Your aim at treating kidney disease is to manage your blood glucose levels and blood pressure. There are several types of medication available which can help lower blood pressure and help reduce the loss of protein. However, if kidney damage becomes severe then you may require dialysis or even a kidney transplant.
Diabetic neuropathy is nerve damage that can affect people with diabetes. Diabetic neuropathy can develop over time as increased high levels of glucose in the blood can cause damage to the nerves. When the nerves become damaged they can no longer effectively carry messages around the body. This could mean that if you had a cut on your foot you may not feel it and this could then develop into an ulcer.
The type of symptoms you experience will depend on the type of neuropathy you have and what nerves are affected. The most common symptoms is a tingling or burning pain that spreads from your fingers or toes up through your limbs. Other symptoms you may experience can include:
Neuropathy is usually diagnosed based on your symptoms and a physical exam. Your doctor will check your glucose levels, blood pressure, heart rate and then check your muscle strength, reflex and your ability to move. Your doctor will ask if you have any sores that are not healing then might refer you to a specialist.
Treatment will depend on the severity and which nerves are affected. Treatment might just consist of lowering high glucose levels and better diabetes management. Medication for nerve pain might be prescribed. Untreated neuropathy can put you at risk of infections due to cuts or sores that don’t heal so ensure you always examine your body to look for sores that are not healing.
Diabetic ketoacidosis or DKA for short is a potentially life threatening condition that occurs when the body runs out of insulin.
Diabetic ketoacidosis is caused when your body doesn’t have enough insulin so is unable to use glucose for energy. As a result the body starts to burn fat for energy in replacement and as fat is broken down ketones are released into the blood. Managing your diabetes and regularly checking glucose levels can reduce your chances of it developing. Take better care of your diabetes management when ill or if you are having surgery. You are more likely to develop diabetic ketoacidosis if you take illegal drugs. binge drink and for women on their period or during pregnancy.
Symptoms of diabetic ketoacidosis can include any of the following:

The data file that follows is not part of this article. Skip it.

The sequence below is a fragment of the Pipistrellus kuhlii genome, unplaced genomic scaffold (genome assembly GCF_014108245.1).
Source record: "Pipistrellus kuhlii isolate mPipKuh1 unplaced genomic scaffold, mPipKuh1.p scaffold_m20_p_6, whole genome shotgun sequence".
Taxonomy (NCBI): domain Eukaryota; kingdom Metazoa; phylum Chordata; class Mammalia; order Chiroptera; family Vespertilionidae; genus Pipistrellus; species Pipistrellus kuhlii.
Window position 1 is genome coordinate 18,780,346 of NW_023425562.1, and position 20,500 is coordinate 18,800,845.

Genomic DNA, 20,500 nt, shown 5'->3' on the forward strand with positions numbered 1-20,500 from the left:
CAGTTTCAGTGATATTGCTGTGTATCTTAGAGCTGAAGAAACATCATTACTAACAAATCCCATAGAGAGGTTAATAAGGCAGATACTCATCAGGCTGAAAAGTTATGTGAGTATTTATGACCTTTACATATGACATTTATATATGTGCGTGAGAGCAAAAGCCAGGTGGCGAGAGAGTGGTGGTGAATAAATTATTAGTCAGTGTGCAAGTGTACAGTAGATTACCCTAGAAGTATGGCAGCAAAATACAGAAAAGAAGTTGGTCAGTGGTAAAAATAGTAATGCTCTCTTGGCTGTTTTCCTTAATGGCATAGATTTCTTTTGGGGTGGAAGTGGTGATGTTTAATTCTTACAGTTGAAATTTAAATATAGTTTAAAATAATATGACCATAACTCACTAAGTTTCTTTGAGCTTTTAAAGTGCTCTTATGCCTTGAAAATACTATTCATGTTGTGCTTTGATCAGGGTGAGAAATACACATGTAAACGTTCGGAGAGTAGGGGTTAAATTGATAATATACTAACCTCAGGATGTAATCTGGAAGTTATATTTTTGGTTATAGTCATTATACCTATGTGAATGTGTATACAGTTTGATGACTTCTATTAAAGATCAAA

If you suspect you may have DKA you should seek medical attention immediately.
You should be able to diagnose it yourself with a home test to detect ketones in the urine. If you have high levels then you should seek urgent medical attention immediately. A doctor will diagnose ketoacidosis with either a urine or blood test. You can purchase a ketone test on this website, click here for more information or to purchase. When you have diabetes you should always do glucose checks and a urine test to check your levels whenever you feel unwell.
Treatment usually involves giving insulin usually straight into the vein. You will usually also be given salts and fluids to re-hydrate the body. The doctors will closely monitor you to ensure no life threatening conditions develop.
When you have diabetes it is important to take care of your feet as diabetes can cause a reduced sensation of the skin on your feet. The arteries in the legs can become narrowed also, resulting in poor circulation of blood to the feet. If the blood supply is reduced then skin does not heal as well, foot ulcers can develop which are then prone to infection then if untreated can lead to amputation.
To prevent problems with your feet it is important that you control your blood glucose levels. You should also take care of your feet, keep diabetes under control and get a check up at least once a year. You should wash your feet regularly and dry them carefully then use a moisturiser to prevent cracked skin. While doing this each day keep an eye on your feet, including between the toes so any problems can be picked up early. If you notice anything new like cuts, bruises or blisters then you should see a podiatrist. Avoid walking barefoot to minimise the risk of treading on something and cutting the skin. Ensure your shoes and socks fit properly so that blisters, corns or calluses don’t develop.
Though foot ulcers can be painful they are usually easily treated. If you have a problem with your feet you should see your doctor or podiatrist for help. The doctor will usually apply a dressing that will need to be cleaned and re-dressed regularly. If nearby tissue looks infected then antibiotics may be prescribed. If the arteries in the leg have become very narrowed then an operation to widen them may be required.